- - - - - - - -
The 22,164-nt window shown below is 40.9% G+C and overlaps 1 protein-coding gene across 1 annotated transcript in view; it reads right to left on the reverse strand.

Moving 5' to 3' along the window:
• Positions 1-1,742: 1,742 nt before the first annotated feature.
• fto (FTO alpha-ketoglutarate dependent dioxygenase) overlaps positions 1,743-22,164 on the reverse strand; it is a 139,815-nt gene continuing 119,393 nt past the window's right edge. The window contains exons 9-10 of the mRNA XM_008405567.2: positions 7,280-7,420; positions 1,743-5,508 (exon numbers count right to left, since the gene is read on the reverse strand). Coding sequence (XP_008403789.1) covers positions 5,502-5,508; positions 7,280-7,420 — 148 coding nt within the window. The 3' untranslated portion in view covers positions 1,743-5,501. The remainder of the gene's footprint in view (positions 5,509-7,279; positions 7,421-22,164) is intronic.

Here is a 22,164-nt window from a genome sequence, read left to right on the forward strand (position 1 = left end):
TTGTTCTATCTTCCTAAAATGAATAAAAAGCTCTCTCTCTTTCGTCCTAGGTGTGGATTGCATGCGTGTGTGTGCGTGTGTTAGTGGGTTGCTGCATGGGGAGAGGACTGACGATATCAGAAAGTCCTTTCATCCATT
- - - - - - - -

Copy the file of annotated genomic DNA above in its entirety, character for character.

The 22,164-nt window shown below is 40.9% G+C and overlaps 1 protein-coding gene across 1 annotated transcript in view; it reads right to left on the reverse strand.

Moving 5' to 3' along the window:
• Positions 1-1,742: 1,742 nt before the first annotated feature.
• fto (FTO alpha-ketoglutarate dependent dioxygenase) overlaps positions 1,743-22,164 on the reverse strand; it is a 139,815-nt gene continuing 119,393 nt past the window's right edge. The window contains exons 9-10 of the mRNA XM_008405567.2: positions 7,280-7,420; positions 1,743-5,508 (exon numbers count right to left, since the gene is read on the reverse strand). Coding sequence (XP_008403789.1) covers positions 5,502-5,508; positions 7,280-7,420 — 148 coding nt within the window. The 3' untranslated portion in view covers positions 1,743-5,501. The remainder of the gene's footprint in view (positions 5,509-7,279; positions 7,421-22,164) is intronic.

Here is a 22,164-nt window from a genome sequence, read left to right on the forward strand (position 1 = left end):
TTGTTCTATCTTCCTAAAATGAATAAAAAGCTCTCTCTCTTTCGTCCTAGGTGTGGATTGCATGCGTGTGTGTGCGTGTGTTAGTGGGTTGCTGCATGGGGAGAGGACTGACGATATCAGAAAGTCCTTTCATCCATT